It was, however, a spirited second-half display from Munster and while this will be another major disappointment to overcome, they can take positives from the way they very nearly snatched an unlikely win at the death.

Van Graan and his players have huge work to do this summer.

Lowe the magician

James Lowe with Sammy Arnold Lowe was on top form this afternoon. Source: Morgan Treacy/INPHO

It didn’t take long for this semi-final to turn into the James Lowe show, as the Kiwi once again showed why he is pure box-office, wasting little time in making his mark after sitting out last weekend’s Champions Cup final.

Not only did he run over Zebo once, but stood the Munster fullback down a second time in the same move, which resulted in Conan crashing over under the posts to set Leinster on their way.

James Ryan’s thunderous midfield hit on James Cronin forced the turnover, Lowe was released down this near side and after the Kiwi let Zebo know all about his pace and power, Tadhg Furlong’s ferocious and emphatic ruck hit cleared Andrew Conway out.

From there, Leinster recycled and deft hands from Jack McGrath sent the freewheeling winger through again, steamrolling past Zebo and although he lost his footing close to the line, Lowe saved the best until last with an audacious one-handed offload inside for the offloading Conan.

It was absolute magic from Lowe, and utterly clinical from Leinster so early in the piece.

Lowe’s battle with Conway was a fascinating match-up and a piquant subplot to a thrilling game, with the Leinster man showing his aerial prowess on several occasions in the second half, each time relieving the pressure on his side.

The man for the big occasion, if ever there was one.

Kleyn’s moment of madness

Jean Kleyn after receiving a yellow card Kleyn was sent to the bin just before half-time. Source: Morgan Treacy/INPHO

Big moments decide big games, and while it could have been a whole lot worse for Munster in the shape of a red card, Jean Kleyn’s moment of madness came at a critical juncture in proceedings.

The South African second row was incredibly unfortunate not to be sent off by referee Stuart Berry for a recklessly dangerous clear out of Ross Byrne in the build-up to CJ Stander being held up on the line by frantic Leinster defence.

It looked as if Munster would have a five-metre scrum but instead the TMO was called on to review the incident, with footage clearly showing Kleyn made head-on-head contract with the Leinster out-half at ruck time.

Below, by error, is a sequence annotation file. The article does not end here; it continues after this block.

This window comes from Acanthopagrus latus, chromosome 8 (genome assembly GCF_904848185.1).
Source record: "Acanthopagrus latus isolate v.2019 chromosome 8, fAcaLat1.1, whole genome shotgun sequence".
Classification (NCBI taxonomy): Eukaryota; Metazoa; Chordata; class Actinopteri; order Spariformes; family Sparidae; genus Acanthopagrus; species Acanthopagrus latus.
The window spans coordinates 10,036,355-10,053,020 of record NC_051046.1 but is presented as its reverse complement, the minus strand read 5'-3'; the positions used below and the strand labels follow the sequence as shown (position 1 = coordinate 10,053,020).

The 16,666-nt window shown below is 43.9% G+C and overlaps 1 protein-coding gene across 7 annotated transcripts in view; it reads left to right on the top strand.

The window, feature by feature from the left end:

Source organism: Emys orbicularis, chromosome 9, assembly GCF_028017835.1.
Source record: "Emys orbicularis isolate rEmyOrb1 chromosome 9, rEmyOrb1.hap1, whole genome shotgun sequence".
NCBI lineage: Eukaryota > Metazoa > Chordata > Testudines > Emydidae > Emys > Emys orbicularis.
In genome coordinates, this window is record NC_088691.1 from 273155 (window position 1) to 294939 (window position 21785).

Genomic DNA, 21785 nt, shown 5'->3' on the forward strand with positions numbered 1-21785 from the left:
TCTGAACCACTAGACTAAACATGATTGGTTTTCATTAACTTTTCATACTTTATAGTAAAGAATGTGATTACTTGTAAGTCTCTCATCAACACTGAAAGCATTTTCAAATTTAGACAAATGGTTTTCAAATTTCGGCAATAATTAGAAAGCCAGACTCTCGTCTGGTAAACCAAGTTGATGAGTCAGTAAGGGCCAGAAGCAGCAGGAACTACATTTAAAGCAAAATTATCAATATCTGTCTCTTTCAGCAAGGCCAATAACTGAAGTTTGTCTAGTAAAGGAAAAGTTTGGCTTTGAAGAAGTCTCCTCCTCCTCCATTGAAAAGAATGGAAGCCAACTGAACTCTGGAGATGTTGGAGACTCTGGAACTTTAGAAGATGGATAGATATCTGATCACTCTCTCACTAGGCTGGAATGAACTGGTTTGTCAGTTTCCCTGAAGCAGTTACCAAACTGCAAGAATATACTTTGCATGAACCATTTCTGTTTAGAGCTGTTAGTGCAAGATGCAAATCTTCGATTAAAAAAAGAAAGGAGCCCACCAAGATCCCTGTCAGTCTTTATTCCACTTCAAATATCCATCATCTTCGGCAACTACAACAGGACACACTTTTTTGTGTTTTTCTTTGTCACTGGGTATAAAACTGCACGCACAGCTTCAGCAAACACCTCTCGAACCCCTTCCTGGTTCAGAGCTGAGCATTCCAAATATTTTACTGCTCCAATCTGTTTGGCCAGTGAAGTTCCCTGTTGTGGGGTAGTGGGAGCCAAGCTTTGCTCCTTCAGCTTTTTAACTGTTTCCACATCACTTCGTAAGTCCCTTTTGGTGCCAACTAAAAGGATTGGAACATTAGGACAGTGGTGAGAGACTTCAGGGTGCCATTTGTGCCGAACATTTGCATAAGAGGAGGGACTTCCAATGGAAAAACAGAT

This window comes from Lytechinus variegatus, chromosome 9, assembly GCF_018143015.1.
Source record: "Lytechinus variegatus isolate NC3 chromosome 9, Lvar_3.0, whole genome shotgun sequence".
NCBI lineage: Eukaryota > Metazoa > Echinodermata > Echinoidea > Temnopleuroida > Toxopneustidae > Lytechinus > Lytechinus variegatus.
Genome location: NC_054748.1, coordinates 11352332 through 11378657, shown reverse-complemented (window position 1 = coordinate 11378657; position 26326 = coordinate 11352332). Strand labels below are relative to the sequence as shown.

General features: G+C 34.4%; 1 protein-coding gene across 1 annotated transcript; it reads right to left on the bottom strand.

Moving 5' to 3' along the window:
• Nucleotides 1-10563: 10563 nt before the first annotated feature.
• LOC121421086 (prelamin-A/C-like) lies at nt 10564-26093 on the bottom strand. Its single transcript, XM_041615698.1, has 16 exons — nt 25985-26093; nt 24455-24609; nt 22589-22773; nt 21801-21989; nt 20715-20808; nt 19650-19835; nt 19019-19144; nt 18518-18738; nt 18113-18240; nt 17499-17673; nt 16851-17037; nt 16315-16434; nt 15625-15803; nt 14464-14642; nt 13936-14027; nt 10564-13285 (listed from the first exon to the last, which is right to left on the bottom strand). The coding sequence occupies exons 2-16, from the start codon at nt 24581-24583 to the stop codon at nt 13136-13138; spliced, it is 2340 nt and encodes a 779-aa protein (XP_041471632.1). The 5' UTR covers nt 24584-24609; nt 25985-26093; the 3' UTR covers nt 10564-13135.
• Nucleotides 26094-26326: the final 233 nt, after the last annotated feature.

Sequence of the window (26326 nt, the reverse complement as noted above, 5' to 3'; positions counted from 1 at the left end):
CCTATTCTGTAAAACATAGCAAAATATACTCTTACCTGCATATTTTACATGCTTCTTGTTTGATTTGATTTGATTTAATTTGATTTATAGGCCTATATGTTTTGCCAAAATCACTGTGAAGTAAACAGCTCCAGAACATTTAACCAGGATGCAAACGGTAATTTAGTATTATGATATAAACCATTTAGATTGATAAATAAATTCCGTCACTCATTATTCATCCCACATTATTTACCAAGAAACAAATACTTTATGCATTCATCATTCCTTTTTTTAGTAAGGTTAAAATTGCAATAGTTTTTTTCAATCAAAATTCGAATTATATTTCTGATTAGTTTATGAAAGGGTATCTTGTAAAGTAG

Berry and his TMO, Neil Paterson, decided the offence only warranted yellow, but it could, and probably should, have been more, with Kleyn able to return to the action shortly into the second half, at which point Munster had reduced the deficit to two points through Keith Earls’ score.

Scarlets await

Jordan Larmour and Garry Ringrose celebrate winning a penalty Leinster march on into another final. Source: Dan Sheridan/INPHO

No team had ever won an away Pro14 semi-final before last year, but after last night’s dismantling of Glasgow Warriors, Scarlets have achieved the feat back-to-back and await the eastern province in next weekend’s Aviva Stadium showdown.

It is, of course, a repeat of last month’s Champions Cup semi-final at the same venue, a contest dominated by Leinster as Cullen’s men flexed their considerable muscle to completely eviscerate the Welsh region.

So Wayne Pivac’s side will have revenge on their minds when they make the trip back over to Dublin for their second consecutive appearance in the league decider, as they look to become just the second side — after Leinster in 2012/13 and 2013/14 — to defend their title.

It is set up to be a big finale to the season, with two of the league’s most entertaining sides ready to go head-to-head with the Pro14 crown on the line.

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Leinster edge thrilling clash with Munster to secure Pro14 final against Scarlets

As it happened: Leinster v Munster, Pro14 semi-final

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Ryan Bailey